PUNE: With the Bombay Natural History Society (BNHS) planning to digitise its zoological collection, accredited as a national heritage collection by the Union government, it will soon be available online for researchers and nature lovers across the world.
There are about 1.2 lakh specimens - most of them collected in the pre-Independence era - of mammals, birds, amphibians, insects and reptiles from across the Indian sub-continent. By digitising the collection, the Society hopes that it will be able to provide easy access to all those interested in viewing them, said Rahul Khot, in charge of BNHS's natural history collection department.
"The project is still in the planning stage but the technical details have been worked out. At present we are tapping various funding resources for the project," Khot said, adding that the estimated cost for the project is Rs. 1.5 crore.
The Society's collections include rare species like the Jerdon's Courser, which was rediscovered and collected in 1986 (the earlier record was from 1900). The Pink-headed Duck, now extinct, is a prized possession in the collections of the Society. There are also many specimens of rare mammals, reptiles, amphibians, butterflies, beetles and other insects of the sub-continent. Of the 1,500 species of butterflies found in India, 730 specimens are preserved in the collection.
The collection also includes over 500 type-specimens - the particular specimen to which the scientific name of the species is attached.
"While mammals and birds are no longer added to the collection since there are prohibitions on hunting, the society has sought special permissions to continue to collect insects, reptiles and amphibians," Khot said.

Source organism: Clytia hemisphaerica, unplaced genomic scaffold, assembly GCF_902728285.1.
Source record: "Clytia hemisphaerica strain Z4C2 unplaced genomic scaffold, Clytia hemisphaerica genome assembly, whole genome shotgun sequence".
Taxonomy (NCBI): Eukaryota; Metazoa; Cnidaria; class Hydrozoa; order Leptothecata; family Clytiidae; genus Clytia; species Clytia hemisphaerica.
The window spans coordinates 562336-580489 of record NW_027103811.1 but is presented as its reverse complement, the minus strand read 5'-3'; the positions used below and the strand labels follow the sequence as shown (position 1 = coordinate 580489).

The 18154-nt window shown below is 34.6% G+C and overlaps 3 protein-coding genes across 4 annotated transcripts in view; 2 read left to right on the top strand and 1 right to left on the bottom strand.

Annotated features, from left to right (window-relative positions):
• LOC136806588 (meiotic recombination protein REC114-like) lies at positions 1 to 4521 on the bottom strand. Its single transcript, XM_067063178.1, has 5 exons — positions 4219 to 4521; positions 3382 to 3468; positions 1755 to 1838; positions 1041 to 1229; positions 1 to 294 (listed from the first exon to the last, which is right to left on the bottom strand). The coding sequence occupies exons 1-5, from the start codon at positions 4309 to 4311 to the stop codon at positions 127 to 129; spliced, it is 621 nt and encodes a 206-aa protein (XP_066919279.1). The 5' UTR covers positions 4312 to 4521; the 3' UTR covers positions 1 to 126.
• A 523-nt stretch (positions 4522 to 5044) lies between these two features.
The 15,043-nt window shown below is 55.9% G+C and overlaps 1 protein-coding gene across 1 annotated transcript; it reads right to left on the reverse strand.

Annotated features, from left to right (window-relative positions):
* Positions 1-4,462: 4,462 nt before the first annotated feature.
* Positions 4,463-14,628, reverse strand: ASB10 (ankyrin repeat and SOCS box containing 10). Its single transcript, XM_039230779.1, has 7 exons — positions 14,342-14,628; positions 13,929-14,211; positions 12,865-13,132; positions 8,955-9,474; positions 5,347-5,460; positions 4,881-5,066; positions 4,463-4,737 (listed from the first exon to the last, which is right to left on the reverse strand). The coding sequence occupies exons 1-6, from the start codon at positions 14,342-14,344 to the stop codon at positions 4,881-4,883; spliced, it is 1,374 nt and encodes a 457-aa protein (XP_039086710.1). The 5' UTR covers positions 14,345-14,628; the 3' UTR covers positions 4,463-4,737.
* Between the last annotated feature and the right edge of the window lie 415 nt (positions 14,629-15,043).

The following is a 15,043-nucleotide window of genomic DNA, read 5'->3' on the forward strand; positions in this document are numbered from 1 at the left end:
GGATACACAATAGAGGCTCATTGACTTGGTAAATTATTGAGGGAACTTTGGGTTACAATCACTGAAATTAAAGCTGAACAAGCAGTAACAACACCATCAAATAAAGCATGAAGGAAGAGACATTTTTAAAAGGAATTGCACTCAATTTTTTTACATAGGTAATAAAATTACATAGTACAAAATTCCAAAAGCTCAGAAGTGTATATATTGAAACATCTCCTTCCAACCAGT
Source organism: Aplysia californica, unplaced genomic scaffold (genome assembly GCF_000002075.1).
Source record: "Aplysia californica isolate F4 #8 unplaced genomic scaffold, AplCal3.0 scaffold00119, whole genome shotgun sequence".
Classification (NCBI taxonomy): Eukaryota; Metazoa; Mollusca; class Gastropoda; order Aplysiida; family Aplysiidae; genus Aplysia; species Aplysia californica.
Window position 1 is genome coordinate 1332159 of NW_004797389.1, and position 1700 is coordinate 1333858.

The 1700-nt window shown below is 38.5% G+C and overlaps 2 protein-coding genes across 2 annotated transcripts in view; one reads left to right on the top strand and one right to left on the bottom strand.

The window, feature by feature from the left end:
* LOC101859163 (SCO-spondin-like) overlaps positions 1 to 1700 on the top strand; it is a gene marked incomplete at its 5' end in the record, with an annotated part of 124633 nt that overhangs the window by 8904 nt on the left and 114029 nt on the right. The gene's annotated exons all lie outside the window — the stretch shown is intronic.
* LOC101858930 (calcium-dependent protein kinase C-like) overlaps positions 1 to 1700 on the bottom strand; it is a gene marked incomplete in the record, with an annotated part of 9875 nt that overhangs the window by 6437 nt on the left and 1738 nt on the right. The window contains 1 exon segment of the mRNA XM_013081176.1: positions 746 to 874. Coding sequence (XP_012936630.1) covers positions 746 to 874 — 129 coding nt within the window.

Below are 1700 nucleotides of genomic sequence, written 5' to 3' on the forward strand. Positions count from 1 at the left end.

And the importance of continuing the collection is evident in the feat that researchers have identified 22 new species of insects from the BNHS collections over the last five years, he added.
Apart from the wider access to the collection, the authorities also hope that the digitisation will improve the management of these specimens.
Some of the specimens were collected more than a hundred years ago. The specimens are in good condition and are frequently handled for research and education purposes, but it affects their cabinet-life. Digitisation would make images and related data easily available and reduce their frequent handling, Khot said.
He said that the collection is accessed by various users - members of the scientific community, teachers and others who use the specimens as a teaching tool as well as general users. The database will have filters as there may be some who are only interested in the picture, the name of the specimen and the locality where it was found. But some researches may be interested in actual measurements of the specimens and the database is going to be made available to suit the diverse requirements. Details such as the date of collection, place of collection, name of collector and other necessary notes will be available, he added.BOX:
The collection began in 1883 with eight persons who exchanged notes on natural history and deposited specimens
Details of the collection
Section SpecimensType-specimen (used to describe a particular species)
Insects& invertebrates over 60,000245
Amphibians &reptiles over 15,000190
Mammals over 18,5006